Our advice for clinicians on the coronavirus is here.
If you are a member of the public looking for information and advice about coronavirus (COVID-19), including information about the COVID-19 vaccine, go to the NHS website. You can also find guidance and support on the GOV.UK website.
With the focus on relationships in Mental Health Week, NHS England has put the spotlight on Sheffield where they are helping nurture relationships between adopters, foster carers and children to improve their adoption outcomes and mental health.
Almost 50 adopted children have had a smoother transition to their new homes thanks to a fresh £85,000 scheme in Sheffield helping assess and support their mental health needs.
The Pre-Adoption Service, run by Sheffield Children’s NHS Foundation Trust, hosted a successful unique year-long trial to reduce the number of failed adoptions and children needing mental health services in the future.
As well as funding the process of adopting a child, further therapeutic interventions can cost thousands and should a young person develop a problem requiring inpatient care, the average cost for a mental health inpatient CAMHS stay is £640 per day (NHS England source).
The child’s adopter is helped to understand the potential psychological needs of the child, a service not usually offered before transition from foster home to adopter.
During a special meeting a clinical psychologist advises the social workers, foster carer and adopters involved how to plan best to positively affect the child’s mental health.
Dr Alex Espejo, Consultant Clinical Psychologist, said: “We have been so successful because we have very good working relationship with the local authority. They let us know the complete list of children, then we’ve been able to make sure the meeting to discuss their needs and transition plans happen.
“It’s all about relationships and improving the relationships between the foster carers, the child, the social worker, and the adopters. We want to get families off on the right foot.”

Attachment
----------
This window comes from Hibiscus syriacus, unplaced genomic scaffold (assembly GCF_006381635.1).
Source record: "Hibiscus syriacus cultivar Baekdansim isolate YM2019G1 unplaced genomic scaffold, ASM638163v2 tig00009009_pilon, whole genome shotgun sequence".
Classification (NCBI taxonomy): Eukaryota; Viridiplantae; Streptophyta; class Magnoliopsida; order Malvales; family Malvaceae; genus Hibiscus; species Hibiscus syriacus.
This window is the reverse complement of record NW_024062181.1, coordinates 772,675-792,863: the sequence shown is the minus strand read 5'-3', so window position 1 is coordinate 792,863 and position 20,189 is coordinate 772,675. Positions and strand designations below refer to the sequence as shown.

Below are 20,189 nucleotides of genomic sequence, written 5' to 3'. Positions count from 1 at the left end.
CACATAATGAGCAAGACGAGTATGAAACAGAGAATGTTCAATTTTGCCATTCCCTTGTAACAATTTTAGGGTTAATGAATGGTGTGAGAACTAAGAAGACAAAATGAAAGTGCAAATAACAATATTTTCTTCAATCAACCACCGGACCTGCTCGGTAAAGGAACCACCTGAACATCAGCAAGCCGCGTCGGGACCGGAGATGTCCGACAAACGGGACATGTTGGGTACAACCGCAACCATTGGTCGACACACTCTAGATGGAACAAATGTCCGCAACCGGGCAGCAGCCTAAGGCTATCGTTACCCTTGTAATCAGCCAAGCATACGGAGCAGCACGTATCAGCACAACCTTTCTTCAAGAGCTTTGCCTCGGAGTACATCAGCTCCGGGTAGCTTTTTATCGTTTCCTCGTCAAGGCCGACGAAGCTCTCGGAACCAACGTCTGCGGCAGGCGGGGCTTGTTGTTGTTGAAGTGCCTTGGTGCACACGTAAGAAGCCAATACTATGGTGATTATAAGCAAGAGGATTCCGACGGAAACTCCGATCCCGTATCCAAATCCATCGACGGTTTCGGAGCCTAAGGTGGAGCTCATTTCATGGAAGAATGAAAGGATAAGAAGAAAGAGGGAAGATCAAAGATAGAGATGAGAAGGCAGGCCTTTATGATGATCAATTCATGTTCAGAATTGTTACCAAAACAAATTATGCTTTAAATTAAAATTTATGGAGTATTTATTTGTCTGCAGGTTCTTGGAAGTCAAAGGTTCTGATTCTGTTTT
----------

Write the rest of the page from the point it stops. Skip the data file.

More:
Before the service launched, any child thought to have a severe mental health issue would have been referred to services in the usual way. However, many young children in care would not have been seen to need this and would not have any psychological input. As they grow older their difficulties can increase if their adoptive parents do not know how to help them. Now all children ready for adoption have their mental health needs considered or identified.
Before the child’s transition plan is finalised an average of three meetings takes place and the psychologist advises on the best process.
“It’s a difficult area to evaluate but what we do know is that often when adoption relationships break down the transition process has been in some way difficult.
“It could be that the foster carer found it hard to let go or the child was having difficulty adjusting to the idea. But by having these extra discussions we’re able to pre-empt any issues and make sure the transition is the best plan for the child,” Dr Espejo added.
Dr Jackie Cornish, National Clinical Director for Children, Young People and Transition to Adulthood, said: “This exciting initiative shows how we can work together to meet the needs of vulnerable children and young people, intervening early to give them the best chance in life. Sheffield’s joined up approach shows what can be achieved with a modest investment to deliver a huge impact for individual children, their future families and services.”
An example is informal meetings between the adopters and the child on home turf or in the park by chance without mention of adoption may be suggested.
It may concern the timing of conversations about adoption or with siblings and each child’s need is different and must be considered individually, particularly if the child has been with the foster family a long time.
Therapeutic interventions post placement can support the adoption to be successful and give the child the best opportunity to reach their potential. Adopters after this service have more of an understanding of what they and their child, or children, may need from therapy services.
Feedback on the programme showed that 99.5 per cent of carers and 100 per cent of professionals felt listened too, and 97 per cent and 98 per cent of carers and professionals respectively felt able to talk about what they wanted to in the consultation meetings.
99 per cent of carers and 100 per cent of professionals felt they understood what was being talked about in the meeting and 95.5 per cent of carers and 97 per cent of professionals felt the meeting gave them ideas about what to do.
Training to staff and prospective adopters around attachment, trauma and therapeutic re-parenting has also been provided.
The scheme will run again next year and further evaluation will be done to monitor children who have been through the first year.
- More information on MAPS.
- Now read Dr Jackie Cornish’s blog marking the start of Mental Health Awareness Week.